Monday, May 25, 2015

Another ALP in­fight as union heavy ques­tions Qld. re­cruit­ment pol­icy

A FOR­MER top union boss and suc­cess­ful state La­bor trea­surer has called for less union in­flu­ence in the party, say­ing the move­ment has a skewed hold over the party.  Ex-NSW trea­surer Michael Costa said La­bor was now dogged by “a ger­ry­man­der in favour of the unions”.

The La­bor stal­wart made the com­ments as Premier An­nasta­cia Palaszczuk and her Cabi­net col­leagues yes­ter­day in­sisted their move to re­quire pub­lic ser­vants to re­cruit new union mem­bers was noth­ing new.

The La­bor stal­wart made the com­ments as Premier An­nasta­cia Palaszczuk and her Cabi­net col­leagues yes­ter­day in­sisted their move to re­quire pub­lic ser­vants to re­cruit new union mem­bers was noth­ing new.

The qui­etly re­in­stated “union en­cour­age­ment pol­icy”, re­vealed yes­ter­day in The Courier-Mail, was blasted by Prime Min­is­ter Tony Ab­bott as “de­liv­er­ing for the unions”.

“I’m al­ways dis­ap­pointed when any gov­ern­ment gov­erns for one sec­tion of the com­mu­nity rather than ev­ery­one and this is a gov­ern­ment here in Queens­land which was elected on union money and on union cam­paign­ing,” he said.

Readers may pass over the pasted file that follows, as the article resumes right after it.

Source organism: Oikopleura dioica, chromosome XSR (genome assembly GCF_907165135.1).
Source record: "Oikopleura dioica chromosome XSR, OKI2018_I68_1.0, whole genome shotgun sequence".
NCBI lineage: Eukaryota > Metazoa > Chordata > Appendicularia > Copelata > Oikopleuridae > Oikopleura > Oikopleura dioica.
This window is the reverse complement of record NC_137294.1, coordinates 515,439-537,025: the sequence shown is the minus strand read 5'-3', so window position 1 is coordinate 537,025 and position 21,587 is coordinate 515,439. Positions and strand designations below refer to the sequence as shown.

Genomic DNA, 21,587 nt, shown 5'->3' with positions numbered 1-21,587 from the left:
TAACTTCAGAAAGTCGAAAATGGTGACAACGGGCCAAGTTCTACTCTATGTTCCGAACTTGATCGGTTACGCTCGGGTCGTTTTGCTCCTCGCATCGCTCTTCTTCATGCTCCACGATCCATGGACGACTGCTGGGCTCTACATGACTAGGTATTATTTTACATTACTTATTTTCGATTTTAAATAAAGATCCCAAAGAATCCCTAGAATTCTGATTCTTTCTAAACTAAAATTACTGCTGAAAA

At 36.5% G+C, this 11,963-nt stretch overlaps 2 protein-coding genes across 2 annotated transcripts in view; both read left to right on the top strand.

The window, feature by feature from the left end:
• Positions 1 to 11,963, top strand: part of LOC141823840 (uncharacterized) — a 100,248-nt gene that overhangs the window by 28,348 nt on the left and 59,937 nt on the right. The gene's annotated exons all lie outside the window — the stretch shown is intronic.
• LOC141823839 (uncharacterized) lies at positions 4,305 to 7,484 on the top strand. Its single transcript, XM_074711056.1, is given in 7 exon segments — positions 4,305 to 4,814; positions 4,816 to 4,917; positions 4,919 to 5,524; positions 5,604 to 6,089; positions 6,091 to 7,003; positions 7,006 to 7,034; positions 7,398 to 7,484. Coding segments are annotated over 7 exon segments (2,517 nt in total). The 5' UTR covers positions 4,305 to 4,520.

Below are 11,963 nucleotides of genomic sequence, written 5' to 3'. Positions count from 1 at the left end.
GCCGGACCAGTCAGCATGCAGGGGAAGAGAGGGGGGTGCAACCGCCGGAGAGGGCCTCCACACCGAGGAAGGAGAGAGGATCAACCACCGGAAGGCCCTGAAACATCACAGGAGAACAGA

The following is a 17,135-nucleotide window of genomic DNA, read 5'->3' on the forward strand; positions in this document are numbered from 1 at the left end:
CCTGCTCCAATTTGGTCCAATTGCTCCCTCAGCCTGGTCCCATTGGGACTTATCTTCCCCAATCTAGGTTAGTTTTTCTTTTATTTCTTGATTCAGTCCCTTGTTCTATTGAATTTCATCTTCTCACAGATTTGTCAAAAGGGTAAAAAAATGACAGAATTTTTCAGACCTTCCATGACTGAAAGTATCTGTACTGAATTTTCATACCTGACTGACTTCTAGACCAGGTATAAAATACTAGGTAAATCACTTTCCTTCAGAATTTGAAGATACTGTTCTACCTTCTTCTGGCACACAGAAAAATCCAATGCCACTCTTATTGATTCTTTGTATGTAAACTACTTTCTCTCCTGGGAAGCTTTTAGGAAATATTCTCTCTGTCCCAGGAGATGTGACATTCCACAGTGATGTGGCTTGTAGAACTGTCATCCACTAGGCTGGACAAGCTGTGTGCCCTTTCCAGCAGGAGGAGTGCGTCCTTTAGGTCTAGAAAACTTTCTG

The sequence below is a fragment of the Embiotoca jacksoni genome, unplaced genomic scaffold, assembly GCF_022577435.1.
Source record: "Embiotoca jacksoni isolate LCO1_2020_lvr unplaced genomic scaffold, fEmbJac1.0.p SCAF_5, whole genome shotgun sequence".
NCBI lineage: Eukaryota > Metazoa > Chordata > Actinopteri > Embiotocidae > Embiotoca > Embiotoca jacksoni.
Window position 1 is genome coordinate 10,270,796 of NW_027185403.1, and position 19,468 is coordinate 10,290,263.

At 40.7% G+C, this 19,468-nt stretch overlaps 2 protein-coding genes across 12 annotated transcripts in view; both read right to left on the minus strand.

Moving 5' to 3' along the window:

Mr Costa said there should be a level play­ing field within the work­force, adding that his com­ments were rel­e­vant across the board and not just to Queens­land.

“Govern­ments shouldn’t ac­tively dis­cour­age union­ism, but they shouldn’t ac­tively en­cour­age it ei­ther,” he said. “There needs to be a re­duc­tion of union in­flu­ence in the La­bor Party.”

The Courier-Mail can re­veal union bosses played a role in push­ing for the pol­icy, which will boost mem­ber­ship. It comes at a time its num­bers within the pub­lic ser­vice are flag­ging.

It also comes just weeks af­ter The Courier-Mail re­vealed key union bosses were boast­ing about the in­flu­ence they now wield within the new Govern­ment.

The an­nual re­port for the To­gether Union, one of the big­gest pub­lic sec­tor unions, shows its mem­ber­ship num­bers have fallen to about 28,000 peo­ple, from more than 38,000 in 2012, its low­est level since 2006.

To­gether Union sec­re­tary Alex Scott ad­mit­ted to the union play­ing a role in dis­cus­sions around the union en­cour­age­ment pol­icy.  “We asked them to con­sider reis­su­ing the de­part­ment pol­icy to make it sim­pler as well,” he said.  “We ar­gued it was a le­gal en­ti­tle­ment ... it’s help­ful to have it as part of the de­part­ment pol­icy.”

But Mr Scott said it re­flected a clause within ex­ist­ing en­ter­prise bar­gain­ing agree­ments, which New­man gov­ern­ment laws had made un­en­force­able.

Shadow At­tor­ney-Gen­eral Ian Walker said the pol­icy saw bal­ance tip in favour of unions.  “There is a role for unions but it shouldn’t get to the point where the Govern­ment … be­comes their de facto re­cruit­ment agency,” he said.

Queens­land Coun­cil of Unions boss John Bat­tams said his or­gan­i­sa­tion played no role post-elec­tion in ne­go­ti­at­ing for or dis­cussing the pol­icy, but had raised it be­fore­hand.  “The role we played was to get the com­mit­ment be­fore the elec­tion. We just ex­pected it to hap­pen and it did,” he said.  “A Govern­ment keep­ing com­mit­ments shouldn’t be coloured as pay­back.”